Picher, Oliver H., mine operator, was born April 18, 1845, at Madison, Indiana. His parents were Oliver Sheppard and Mary Ann (Fitch) Picher, the former a native of Wareham, Massachusetts, and the latter of Baltimore, Maryland; their marriage took place in the city where their son was born, and where he received his earliest education. When he was ten years of age, his parents removed to Galesburg, Illinois, where the father busied himself in his profession, that of the law. The son attended Knox Academy, a preparatory school, until he was sufficiently advanced, when he entered Knox College, from which he was graduated at the end of the full classical course in 1864. A notable incident of his student life was his presence in the great assemblage which heard Abraham Lincoln deliver his famous "House divided against itself" speech, in the course of the debate with Stephen A. Douglas. In war days it was with great difficulty that the students were held to their studies. In April preceding the June in which Mr. Picher's class would have graduated, a sufficient number of the Knox College students enlisted to form about one-half of company C, in the One Hundred and Thirty-Seventh Regiment of Illinois Infantry Volunteers. As they had practically completed the course of study these patriotic students were granted their degrees by the college faculty. Mr. Picher became a member of the company thus formed and was commissioned first lieutenant. This command formed a part of the forces at Memphis, Tennessee, when General Forrest made his dash into that city, and was the first to offer resistance. At the close of the war, he returned to Galesburg, where his scholarly attainments received high recognition in his appointment as tutor of Greek, Latin and the higher mathematics, in the institution from which he was graduated two years before. He relinquished this position in April, 1866, to remove to Springfield, Missouri, where he took up law studies, and was admitted to the bar in 1867. He then entered upon practice at Carthage, associated with M. G. McGregor, afterward circuit judge. In 1869 a court of common pleas was created, and he was appointed judge; at the ensuing election, he was elected to the same position for the full term. In 1874 he removed to Chicago, Illinois, to become a member of the law firm of Wilson, McDaid & Picher. In 1875 he took up his residence in Joplin, Missouri, and engaged in mining and smelting in connection with his brother William, and from that time until the present has been engaged in some of the most important enterprises connected with those industries. In January, 1876, the Picher Lead and Zinc Company was organized, which became the Picher Lead Company in 1889. Mr. Picher was president at the organization, and has been continued in that position until the present time. The works of this company have formed a very large part of the industries which have made Joplin world-famous. In their operations and magnitude they excel any lead manufactory in the United States, and except at Bristol, England, there are none in the world with which they may be compared. Here alone are carried on the processes by which the lead fumes from the furnaces are utilized, being collected, filtered, and converted into sublimed white lead, of the highest possible grade as a pigment. In addition to his interest in this great establishment, he is also interested in various companies owning and operating mining lands, and in several he is an active director. During all these years, he has taken time for other enterprises, some of a directly financial character, and others of that uncompensated nature which are accepted by the publicspirited citizen who seeks the growth and development of the city which is his home. Among public concerns, may be mentioned his connection with the Joplin Waterworks, to which he gave his earnest effort at the inception—being President at that time—and of which he was one of the original directors. In politics, he is Republican, holding the principles of that party to be those of true Americanism, and its policies as affording the only substantial foundation for commercial and financial stability. He is a member of the Presbyterian Church. In the Masonic Order, he holds membership with Fellowship Lodge, No. 345, Joplin Royal Arch Chapter, No. 91 Ascension Commandery, No. 39—of which he is past eminent commander—all of Joplin; in Ararat Temple of the Mystic Shrine, and the Consistory of Western Missouri, thirty-second degree, of Kansas City. Judge Picher was married, May 7, 1874, to Miss Mary Thompson Sheppard, of Springfield, Missouri, who died September 5, 1875; of this marriage was born, June 30, 1875, a son, Oliver Sheppard Picher, who graduated from Stanford University in the class of 1898, and is now a student at Columbia Law School, New York City. He was again married October 17, 1880, to Miss Harriet Grace Woods, of Joplin; one daughter was born of this union, Harriet Woods Picher, who is a student at Lindenwood College, of St. Charles, Missouri. Judge Picher continues to give close personal attention to his large interests, but is not immersed in them to such a degree as to forego the rational pleasures of association with his neighbors and friends in those relations which involve efforts for the common good, and assistance to individuals in commendable enterprises. Joplin has not known a more efficient factor in its making and development. In this achievement, he has displayed in highest degree, wise discernment, fixed purpose, and masterly conduct of affairs. His wealth and distinguished success are due to no unlooked-for turn of fortune. His life has been one of arduous struggle, at times of deprivation, and again, disappointment and failure have appeared almost inevitable. Only a strong resourceful man, and one whose integrity would command confidence, could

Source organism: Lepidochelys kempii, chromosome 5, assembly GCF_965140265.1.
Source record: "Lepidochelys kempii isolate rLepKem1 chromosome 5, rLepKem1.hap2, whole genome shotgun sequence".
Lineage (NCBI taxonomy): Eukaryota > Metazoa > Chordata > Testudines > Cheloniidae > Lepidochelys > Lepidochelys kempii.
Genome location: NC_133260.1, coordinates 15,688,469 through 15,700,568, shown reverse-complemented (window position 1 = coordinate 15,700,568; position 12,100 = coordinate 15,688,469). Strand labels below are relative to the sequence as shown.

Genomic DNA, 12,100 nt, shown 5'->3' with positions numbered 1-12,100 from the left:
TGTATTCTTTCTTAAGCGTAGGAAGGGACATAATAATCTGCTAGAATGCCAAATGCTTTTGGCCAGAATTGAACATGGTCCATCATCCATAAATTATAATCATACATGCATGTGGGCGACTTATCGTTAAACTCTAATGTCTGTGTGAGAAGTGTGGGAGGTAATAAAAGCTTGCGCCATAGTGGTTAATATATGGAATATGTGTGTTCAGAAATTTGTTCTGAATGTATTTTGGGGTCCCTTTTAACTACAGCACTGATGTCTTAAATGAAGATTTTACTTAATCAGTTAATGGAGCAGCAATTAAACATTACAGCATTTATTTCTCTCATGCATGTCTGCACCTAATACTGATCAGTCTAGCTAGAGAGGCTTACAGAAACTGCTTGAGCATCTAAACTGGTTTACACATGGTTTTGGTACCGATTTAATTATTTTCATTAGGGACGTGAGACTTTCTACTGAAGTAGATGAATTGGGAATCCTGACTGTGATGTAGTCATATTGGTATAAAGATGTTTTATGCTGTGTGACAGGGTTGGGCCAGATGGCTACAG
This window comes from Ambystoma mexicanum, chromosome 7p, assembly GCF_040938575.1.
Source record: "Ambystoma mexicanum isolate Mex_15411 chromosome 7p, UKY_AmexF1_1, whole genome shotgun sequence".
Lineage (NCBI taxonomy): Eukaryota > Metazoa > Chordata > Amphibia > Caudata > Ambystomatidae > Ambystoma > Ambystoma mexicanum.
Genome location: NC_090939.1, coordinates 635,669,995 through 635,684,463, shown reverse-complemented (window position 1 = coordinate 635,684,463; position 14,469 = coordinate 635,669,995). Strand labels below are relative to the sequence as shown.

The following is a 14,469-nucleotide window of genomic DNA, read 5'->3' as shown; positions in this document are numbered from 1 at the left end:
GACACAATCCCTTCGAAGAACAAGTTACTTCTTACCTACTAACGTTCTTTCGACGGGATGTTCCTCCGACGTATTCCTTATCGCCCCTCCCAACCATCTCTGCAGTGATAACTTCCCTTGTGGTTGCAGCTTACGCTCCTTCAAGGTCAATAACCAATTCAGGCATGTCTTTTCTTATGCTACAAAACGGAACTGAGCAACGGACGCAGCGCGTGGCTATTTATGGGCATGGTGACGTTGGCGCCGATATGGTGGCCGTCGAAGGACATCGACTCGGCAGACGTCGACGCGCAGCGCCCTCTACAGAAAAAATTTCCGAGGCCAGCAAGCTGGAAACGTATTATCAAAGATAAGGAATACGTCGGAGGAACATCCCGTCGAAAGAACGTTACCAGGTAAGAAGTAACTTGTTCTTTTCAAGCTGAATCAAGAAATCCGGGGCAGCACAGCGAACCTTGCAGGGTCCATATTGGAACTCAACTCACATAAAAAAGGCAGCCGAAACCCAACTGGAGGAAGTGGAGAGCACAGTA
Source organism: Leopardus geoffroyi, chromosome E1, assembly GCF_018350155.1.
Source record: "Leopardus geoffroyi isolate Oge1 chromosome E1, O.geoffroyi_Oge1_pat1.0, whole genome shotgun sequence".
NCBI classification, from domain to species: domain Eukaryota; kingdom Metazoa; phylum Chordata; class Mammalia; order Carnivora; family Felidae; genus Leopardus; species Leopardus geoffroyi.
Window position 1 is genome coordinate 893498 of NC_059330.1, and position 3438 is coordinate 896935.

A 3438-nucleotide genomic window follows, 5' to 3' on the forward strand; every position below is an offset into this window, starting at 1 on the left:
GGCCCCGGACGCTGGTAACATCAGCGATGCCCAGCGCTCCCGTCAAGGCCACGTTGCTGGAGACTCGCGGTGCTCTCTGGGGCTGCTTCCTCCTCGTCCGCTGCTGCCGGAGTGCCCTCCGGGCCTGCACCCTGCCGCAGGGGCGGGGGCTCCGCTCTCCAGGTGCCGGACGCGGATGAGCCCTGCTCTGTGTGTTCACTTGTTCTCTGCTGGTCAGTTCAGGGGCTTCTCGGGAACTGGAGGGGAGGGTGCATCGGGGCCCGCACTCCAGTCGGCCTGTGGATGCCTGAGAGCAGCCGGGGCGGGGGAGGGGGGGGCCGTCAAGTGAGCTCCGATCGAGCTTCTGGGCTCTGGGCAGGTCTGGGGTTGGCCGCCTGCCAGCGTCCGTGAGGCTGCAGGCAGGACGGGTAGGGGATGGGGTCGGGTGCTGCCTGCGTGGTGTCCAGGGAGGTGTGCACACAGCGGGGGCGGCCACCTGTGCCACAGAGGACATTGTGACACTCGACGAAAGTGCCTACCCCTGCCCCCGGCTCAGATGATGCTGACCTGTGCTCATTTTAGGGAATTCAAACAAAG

have accomplished such great results. And it is one of the most admirable traits of Judge Picher's character that in all he bears himself modestly and unassumingly, awarding to his colleagues the highest possible commendation for their co-operation in those important enterprises which have engaged his endeavors during many momentous years.

Family links: 
  Mary Sheppard Picher (1850 - 1875)
  Harriet Grace Woods Picher
  Oliver Sheppard Picher (1875 - 1920)*
*Calculated relationship
Created by: Webb City Mo
Record added: Mar 24, 2011
Find A Grave Memorial# 67384180
Judge Oliver Hazard O.H. Picher
Added by: Webb City Mo
Judge Oliver Hazard O.H. Picher
Added by: Webb City Mo